I found Caleb Crain's article in the New Yorker very unsettling because so much of the writing is on the wall already.
Poll after poll is showing that around the world, people are reading less than they did in previous decades in the face of increasing exposure to visual media.
The report compiled by the National Endowments for the Arts is just one piece of evidence Crain considers to conclude:
We are reading less as we age, and we are reading less than people who were our age ten or twenty years ago.He doesn't think that reading will die out altogether, but points out that:
... some sociologists speculate that reading books for pleasure will one day be the province of a special “reading class,” much as it was before the arrival of mass literacy, in the second half of the nineteenth century. They warn that it probably won’t regain the prestige of exclusivity; it may just become “an increasingly arcane hobby.”And this will have implications for the way we are able think and the whole way our brain is wired.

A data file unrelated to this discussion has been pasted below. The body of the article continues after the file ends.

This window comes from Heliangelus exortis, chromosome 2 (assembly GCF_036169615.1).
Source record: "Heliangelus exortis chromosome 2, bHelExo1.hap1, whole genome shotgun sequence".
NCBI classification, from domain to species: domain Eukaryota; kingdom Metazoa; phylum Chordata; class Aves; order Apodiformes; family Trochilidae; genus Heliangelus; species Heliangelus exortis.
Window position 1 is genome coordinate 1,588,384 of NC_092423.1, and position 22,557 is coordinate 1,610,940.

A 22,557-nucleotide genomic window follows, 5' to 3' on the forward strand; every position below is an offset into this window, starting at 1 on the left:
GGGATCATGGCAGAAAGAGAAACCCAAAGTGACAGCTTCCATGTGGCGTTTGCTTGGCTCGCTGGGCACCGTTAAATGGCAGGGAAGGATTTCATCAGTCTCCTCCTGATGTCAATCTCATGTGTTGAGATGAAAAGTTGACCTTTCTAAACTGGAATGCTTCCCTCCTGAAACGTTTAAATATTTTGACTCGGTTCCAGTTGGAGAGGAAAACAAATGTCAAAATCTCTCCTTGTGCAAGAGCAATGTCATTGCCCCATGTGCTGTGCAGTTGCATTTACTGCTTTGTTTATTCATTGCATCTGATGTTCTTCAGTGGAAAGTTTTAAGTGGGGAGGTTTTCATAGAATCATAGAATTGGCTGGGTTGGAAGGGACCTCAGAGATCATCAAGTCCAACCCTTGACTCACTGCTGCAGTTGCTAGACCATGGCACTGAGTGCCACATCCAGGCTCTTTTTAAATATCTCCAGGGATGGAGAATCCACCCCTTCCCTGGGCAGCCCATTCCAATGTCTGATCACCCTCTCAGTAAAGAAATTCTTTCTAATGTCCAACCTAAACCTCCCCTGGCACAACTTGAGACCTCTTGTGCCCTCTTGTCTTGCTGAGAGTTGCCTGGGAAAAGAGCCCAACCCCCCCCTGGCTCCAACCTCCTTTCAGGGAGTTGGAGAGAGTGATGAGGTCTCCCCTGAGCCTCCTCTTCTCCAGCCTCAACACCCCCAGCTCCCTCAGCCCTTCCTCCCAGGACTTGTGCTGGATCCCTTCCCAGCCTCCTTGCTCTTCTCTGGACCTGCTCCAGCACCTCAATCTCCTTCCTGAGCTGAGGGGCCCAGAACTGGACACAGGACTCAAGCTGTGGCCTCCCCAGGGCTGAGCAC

And perhaps too for the whole way society operates, because as the NEA survey discovered:
... readers are more likely than non-readers to play sports, exercise, visit art museums, attend theatre, paint, go to music events, take photographs, and volunteer. Proficient readers are also more likely to vote.(Thanks Umapagan for forwarding the link.)